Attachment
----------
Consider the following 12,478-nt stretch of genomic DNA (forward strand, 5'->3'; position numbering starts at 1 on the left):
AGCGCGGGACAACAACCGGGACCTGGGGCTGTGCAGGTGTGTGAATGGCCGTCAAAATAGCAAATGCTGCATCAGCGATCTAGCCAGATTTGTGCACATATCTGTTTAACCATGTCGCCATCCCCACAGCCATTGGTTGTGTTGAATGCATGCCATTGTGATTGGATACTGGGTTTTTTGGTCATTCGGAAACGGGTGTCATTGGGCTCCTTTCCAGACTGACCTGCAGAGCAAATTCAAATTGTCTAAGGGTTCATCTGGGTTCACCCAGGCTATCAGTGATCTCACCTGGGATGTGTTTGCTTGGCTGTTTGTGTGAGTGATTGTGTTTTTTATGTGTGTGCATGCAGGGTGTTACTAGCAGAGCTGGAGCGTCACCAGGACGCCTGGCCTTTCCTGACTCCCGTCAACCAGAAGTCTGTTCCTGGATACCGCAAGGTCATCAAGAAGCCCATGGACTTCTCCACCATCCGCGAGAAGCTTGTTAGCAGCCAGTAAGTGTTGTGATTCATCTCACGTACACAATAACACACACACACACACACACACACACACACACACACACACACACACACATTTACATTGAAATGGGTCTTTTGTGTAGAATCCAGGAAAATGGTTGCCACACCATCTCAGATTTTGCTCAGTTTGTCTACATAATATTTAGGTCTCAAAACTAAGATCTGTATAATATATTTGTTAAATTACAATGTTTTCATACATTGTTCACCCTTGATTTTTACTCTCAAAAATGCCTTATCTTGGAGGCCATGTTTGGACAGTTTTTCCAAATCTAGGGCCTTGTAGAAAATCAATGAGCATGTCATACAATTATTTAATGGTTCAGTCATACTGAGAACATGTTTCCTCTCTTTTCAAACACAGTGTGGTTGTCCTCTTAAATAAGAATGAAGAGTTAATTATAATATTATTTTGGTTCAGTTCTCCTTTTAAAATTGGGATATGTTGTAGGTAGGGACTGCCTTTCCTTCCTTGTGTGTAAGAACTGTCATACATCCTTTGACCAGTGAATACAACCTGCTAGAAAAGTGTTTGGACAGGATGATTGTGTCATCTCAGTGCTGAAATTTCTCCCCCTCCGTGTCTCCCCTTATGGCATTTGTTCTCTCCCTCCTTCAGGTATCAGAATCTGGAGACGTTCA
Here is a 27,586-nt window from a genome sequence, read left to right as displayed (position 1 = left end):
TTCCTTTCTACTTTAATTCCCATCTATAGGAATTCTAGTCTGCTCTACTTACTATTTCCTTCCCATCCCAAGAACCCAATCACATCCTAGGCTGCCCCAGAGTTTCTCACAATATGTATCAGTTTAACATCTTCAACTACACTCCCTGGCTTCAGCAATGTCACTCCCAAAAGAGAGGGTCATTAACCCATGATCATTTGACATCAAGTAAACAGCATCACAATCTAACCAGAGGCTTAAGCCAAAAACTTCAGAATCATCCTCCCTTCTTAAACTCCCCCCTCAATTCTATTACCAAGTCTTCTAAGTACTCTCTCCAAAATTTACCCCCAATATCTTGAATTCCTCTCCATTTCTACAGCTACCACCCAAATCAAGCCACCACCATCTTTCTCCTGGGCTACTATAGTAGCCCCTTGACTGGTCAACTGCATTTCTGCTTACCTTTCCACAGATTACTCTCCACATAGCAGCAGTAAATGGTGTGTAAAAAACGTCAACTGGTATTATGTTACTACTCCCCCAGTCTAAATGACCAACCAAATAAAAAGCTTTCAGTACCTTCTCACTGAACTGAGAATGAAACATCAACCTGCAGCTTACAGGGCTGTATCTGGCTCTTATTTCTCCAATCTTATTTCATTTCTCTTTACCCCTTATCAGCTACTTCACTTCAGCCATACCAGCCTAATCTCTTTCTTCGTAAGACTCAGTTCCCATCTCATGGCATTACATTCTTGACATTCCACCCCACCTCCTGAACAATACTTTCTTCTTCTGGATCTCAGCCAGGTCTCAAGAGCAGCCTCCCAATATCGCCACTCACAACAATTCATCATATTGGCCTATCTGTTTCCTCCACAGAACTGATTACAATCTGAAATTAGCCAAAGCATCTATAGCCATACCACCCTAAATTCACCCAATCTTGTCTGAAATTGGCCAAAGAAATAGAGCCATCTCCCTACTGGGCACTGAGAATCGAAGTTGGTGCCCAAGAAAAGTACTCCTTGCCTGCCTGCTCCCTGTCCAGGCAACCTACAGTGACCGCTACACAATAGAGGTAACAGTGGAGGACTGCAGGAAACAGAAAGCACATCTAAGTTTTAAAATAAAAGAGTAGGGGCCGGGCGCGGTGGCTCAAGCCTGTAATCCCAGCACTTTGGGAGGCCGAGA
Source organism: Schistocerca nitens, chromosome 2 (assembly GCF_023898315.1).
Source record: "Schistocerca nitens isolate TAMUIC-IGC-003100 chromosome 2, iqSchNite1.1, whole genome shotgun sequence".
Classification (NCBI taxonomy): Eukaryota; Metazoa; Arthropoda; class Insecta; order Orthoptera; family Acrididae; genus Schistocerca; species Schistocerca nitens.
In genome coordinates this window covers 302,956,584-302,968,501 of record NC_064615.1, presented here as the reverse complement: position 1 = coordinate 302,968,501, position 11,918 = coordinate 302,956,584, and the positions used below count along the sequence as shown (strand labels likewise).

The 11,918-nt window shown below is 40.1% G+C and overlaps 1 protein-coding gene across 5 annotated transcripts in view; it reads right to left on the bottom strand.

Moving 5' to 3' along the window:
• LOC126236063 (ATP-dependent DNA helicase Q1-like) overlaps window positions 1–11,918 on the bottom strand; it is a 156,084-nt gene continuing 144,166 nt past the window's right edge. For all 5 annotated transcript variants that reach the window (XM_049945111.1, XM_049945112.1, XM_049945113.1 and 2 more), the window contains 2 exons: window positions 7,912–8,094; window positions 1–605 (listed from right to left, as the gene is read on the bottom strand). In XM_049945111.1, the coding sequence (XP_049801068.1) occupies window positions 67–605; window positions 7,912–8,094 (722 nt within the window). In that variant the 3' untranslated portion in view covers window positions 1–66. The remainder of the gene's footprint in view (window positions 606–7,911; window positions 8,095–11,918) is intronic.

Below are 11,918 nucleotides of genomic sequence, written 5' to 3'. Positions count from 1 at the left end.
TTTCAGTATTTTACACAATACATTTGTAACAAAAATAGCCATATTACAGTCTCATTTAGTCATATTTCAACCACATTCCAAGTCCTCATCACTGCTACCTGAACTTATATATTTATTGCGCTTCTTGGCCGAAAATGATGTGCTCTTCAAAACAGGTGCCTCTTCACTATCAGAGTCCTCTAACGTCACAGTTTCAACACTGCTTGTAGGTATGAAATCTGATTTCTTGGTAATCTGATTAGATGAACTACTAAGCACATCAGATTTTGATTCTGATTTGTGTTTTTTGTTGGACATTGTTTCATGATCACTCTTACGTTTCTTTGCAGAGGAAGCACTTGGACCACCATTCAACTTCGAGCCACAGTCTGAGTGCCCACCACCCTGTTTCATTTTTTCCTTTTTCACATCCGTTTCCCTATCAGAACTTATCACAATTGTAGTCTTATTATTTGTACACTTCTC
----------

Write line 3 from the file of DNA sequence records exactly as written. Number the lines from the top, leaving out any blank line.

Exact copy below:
Here is a 27,586-nt window from a genome sequence, read left to right as displayed (position 1 = left end):